April 6 Mourning Over Your Sin

“Blessed are those who mourn, for they shall be comforted” (Matt. 5:4).

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When your sins are forgiven, you are a happy person!

Human sorrow involves mourning over some tragic or disappointing turn of events. At such times believers are assured of God’s sustaining and comforting grace (2 Cor. 1:3–4). But when Jesus said, “Blessed are those who mourn, for they shall be comforted” (Matt. 5:4), He was referring to godly sorrow, which involves mourning over your sin.

“Mourn” in Matthew 5:4 translates the strongest Greek word used in the New Testament to express grief. It is often used of the passionate lament expressed over the loss of a loved one (e.g., Mark 16:10). David was expressing that kind of sorrow over his sin when he wrote, “When I kept silent about my sin, my body wasted away through my groaning all day long. For day and night Thy hand was heavy upon me; my vitality was drained away as with the fever-heat of summer” (Ps. 32:3–4). His grief and despair made him physically ill.

At that point David wasn’t a happy person, but the blessing godly sorrow brings isn’t found in the sorrow itself, but in God’s response to it. As Paul said to the Corinthians, “I now rejoice, not that you were made sorrowful, but that you were made sorrowful to the point of repentance; for you were made sorrowful according to the will of God. … For the sorrow that is according to the will of God produces a repentance without regret, leading to salvation; but the sorrow of the world produces death” (2 Cor. 7:9–10, emphasis added). Godly sorrow is the path to repentance and forgiveness.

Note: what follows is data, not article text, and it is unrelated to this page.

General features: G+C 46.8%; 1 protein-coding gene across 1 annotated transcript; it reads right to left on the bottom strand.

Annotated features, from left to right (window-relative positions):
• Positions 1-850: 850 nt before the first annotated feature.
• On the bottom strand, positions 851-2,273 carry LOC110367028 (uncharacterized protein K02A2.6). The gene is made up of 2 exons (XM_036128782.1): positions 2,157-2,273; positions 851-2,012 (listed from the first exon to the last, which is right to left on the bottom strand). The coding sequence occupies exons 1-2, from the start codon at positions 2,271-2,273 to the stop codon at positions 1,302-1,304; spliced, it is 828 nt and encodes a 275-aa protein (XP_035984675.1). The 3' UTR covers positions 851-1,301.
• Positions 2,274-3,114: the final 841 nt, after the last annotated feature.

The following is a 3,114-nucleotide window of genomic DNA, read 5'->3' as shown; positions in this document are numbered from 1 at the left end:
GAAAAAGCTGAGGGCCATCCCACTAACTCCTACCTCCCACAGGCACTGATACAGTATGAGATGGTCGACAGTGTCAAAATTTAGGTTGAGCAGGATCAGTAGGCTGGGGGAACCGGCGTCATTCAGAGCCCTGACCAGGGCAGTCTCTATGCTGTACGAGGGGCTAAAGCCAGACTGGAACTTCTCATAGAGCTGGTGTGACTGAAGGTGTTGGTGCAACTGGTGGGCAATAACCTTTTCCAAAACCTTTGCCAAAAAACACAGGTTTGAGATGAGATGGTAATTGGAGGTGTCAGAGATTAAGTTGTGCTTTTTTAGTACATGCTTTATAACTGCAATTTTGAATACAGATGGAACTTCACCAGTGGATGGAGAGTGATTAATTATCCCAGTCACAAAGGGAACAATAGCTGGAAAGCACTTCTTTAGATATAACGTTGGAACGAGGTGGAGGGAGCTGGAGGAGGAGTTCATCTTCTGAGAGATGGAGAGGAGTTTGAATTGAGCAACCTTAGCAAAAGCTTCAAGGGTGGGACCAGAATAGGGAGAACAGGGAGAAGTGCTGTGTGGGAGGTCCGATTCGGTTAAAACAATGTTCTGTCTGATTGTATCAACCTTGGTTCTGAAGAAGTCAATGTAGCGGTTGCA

After David confessed his sin, he proclaimed with great joy, “How blessed is he whose transgression is forgiven, whose sin is covered! How blessed is the man to whom the Lord does not impute iniquity, and in whose spirit there is no deceit!” (Psalm 32:1–2). When you understand that your sins are forgiven, you are a happy person!

How do you deal with your sins? Do you deny them and try to hide them, or do you mourn over them and confess them (cf. Prov. 28:13)?

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Suggestions for Prayer:  If you have allowed some sin to rob you of your happiness, don’t let it continue a moment longer. Like David, confess your sin and know the joy of forgiveness.

For Further Study: Read Luke 15:11–24. How did the prodigal son deal with his sin?[1]


[1] MacArthur, J. F., Jr. (1993). Drawing Near—Daily Readings for a Deeper Faith (p. 109). Wheaton, IL: Crossway Books.

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